In March, 1983, A and R were married at the registry office in Dublin. At no time did R tell A (or the Irish registrar) the unvarnished truth about the Ohio decree. The application to the registrar asserted that R was single. Thereafter, R and A lived together as husband and wife for about seventeen years and had two children. The relationship between the parties later fell apart.

A then issued a family law civil bill in an Irish Circuit Court seeking a judicial separation and ancillary forms of relief. In his defense and counterclaim, R asked (1) for a declaration pursuant to Section 29(1) of the Family Law Act of 1995 that the divorce obtained by him from the court in Ohio was invalid and (2) for a declaration that the purported marriage entered into between himself and A was therefore null and void.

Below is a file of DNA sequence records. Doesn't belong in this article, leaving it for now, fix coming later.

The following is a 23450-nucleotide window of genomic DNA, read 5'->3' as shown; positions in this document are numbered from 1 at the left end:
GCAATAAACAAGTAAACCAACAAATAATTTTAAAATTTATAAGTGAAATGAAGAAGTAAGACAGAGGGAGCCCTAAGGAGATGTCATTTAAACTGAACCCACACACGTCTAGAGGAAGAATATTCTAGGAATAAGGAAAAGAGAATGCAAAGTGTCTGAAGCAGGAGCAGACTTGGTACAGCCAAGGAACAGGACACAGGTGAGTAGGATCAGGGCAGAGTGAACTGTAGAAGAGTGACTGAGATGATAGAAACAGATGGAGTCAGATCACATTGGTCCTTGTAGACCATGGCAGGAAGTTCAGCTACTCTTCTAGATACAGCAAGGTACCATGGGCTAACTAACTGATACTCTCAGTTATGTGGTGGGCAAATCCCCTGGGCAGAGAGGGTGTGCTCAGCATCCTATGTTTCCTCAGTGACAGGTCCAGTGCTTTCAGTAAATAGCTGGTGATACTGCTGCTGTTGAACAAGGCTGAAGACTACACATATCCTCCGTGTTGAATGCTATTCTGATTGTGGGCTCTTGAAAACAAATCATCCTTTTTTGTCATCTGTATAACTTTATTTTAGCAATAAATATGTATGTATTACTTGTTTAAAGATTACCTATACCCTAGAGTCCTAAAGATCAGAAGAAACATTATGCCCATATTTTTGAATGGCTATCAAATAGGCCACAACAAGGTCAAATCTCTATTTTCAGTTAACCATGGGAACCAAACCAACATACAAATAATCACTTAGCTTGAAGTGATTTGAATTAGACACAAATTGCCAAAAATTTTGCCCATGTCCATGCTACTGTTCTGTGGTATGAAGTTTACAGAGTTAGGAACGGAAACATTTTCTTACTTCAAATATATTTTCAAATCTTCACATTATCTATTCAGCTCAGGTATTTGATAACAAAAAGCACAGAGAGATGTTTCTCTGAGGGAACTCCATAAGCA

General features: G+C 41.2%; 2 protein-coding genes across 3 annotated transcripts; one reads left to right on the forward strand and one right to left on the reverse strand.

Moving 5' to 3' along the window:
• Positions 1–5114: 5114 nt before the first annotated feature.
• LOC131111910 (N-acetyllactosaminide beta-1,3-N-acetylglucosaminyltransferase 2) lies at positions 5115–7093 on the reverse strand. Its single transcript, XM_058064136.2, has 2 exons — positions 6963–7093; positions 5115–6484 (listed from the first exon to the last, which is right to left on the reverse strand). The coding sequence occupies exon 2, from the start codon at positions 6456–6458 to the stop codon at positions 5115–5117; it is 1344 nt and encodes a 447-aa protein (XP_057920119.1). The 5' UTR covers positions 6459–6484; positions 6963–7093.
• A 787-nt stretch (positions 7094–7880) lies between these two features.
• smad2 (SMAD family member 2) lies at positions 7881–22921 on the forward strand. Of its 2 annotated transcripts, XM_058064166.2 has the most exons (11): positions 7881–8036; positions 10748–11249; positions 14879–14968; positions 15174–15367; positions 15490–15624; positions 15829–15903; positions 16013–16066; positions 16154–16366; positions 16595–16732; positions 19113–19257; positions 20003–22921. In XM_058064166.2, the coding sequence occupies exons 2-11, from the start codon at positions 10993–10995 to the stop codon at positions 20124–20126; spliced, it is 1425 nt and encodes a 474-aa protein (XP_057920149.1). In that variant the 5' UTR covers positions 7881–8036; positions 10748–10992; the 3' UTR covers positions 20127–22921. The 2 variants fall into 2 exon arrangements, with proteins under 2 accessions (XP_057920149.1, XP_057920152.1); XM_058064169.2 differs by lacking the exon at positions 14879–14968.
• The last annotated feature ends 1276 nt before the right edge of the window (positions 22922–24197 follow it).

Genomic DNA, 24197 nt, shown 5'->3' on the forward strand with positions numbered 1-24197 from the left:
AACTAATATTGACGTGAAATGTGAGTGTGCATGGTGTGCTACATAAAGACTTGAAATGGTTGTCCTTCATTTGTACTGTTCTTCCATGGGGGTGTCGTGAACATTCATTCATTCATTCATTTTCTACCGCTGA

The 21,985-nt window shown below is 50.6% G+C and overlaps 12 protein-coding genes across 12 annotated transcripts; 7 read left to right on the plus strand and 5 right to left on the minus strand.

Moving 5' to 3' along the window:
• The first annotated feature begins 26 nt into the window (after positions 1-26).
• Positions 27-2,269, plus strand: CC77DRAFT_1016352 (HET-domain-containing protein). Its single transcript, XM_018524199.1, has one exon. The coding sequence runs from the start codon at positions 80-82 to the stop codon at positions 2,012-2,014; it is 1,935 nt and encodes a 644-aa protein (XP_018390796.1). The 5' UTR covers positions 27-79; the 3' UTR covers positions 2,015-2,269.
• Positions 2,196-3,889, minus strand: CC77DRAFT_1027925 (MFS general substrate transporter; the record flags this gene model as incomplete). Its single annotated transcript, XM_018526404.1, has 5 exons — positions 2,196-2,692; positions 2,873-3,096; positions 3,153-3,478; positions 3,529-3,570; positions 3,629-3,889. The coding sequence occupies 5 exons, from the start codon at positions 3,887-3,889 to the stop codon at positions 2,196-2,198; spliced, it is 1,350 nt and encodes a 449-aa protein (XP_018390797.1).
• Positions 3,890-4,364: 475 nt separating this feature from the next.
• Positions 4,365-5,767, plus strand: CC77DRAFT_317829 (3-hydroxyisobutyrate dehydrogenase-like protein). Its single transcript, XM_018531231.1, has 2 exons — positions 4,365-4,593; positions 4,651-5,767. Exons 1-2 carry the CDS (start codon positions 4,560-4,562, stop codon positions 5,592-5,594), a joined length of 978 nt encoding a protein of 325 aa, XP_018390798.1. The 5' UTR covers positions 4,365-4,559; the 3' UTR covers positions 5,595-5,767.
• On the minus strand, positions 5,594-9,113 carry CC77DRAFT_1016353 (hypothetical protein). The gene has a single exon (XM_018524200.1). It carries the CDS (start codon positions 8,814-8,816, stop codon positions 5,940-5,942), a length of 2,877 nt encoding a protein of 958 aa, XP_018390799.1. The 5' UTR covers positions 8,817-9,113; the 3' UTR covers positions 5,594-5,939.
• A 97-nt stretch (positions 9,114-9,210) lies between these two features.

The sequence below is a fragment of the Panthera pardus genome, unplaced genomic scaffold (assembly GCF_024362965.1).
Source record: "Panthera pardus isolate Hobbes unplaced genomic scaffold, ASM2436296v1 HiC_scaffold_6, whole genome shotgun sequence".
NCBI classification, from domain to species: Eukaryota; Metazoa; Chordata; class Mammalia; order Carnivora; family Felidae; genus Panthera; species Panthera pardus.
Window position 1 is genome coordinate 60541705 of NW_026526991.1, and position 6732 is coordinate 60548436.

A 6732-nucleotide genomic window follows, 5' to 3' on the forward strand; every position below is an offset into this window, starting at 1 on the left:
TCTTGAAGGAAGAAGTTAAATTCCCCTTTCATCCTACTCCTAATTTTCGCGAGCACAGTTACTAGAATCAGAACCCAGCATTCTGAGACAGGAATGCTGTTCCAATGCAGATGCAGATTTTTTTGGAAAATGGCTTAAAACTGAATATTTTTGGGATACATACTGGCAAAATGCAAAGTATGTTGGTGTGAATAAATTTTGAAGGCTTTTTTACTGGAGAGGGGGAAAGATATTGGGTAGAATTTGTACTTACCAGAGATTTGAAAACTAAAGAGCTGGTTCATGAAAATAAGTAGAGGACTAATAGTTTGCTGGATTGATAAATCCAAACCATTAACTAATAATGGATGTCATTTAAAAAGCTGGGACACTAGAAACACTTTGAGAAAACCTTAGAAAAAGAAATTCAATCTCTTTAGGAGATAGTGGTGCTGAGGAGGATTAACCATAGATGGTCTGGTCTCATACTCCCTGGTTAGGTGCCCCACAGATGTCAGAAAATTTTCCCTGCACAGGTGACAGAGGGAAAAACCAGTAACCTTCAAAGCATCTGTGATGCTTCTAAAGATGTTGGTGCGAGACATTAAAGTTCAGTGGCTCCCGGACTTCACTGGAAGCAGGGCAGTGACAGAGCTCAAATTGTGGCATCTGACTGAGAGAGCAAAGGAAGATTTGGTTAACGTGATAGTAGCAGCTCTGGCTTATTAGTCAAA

When the matter came before the Circuit Court, the trial judge directed that, as a preliminary issue, there should be a hearing as to whether the Ohio divorce had been valid. A argued, inter alia, that, given the length of the marriage, and R’s fraud as to the Ohio divorce, the court ought to equitably estop R from attacking its validity. She urged that the court could only do justice in the case by barring R’s challenge to her marriage to R.

The Circuit Court found that A was not aware of any problem with the alleged divorce. Based on her reading of what seemed, on its face, to be a judicially approved Ohio decree, A honestly believed that the Ohio divorce was fully effective at the time she married R.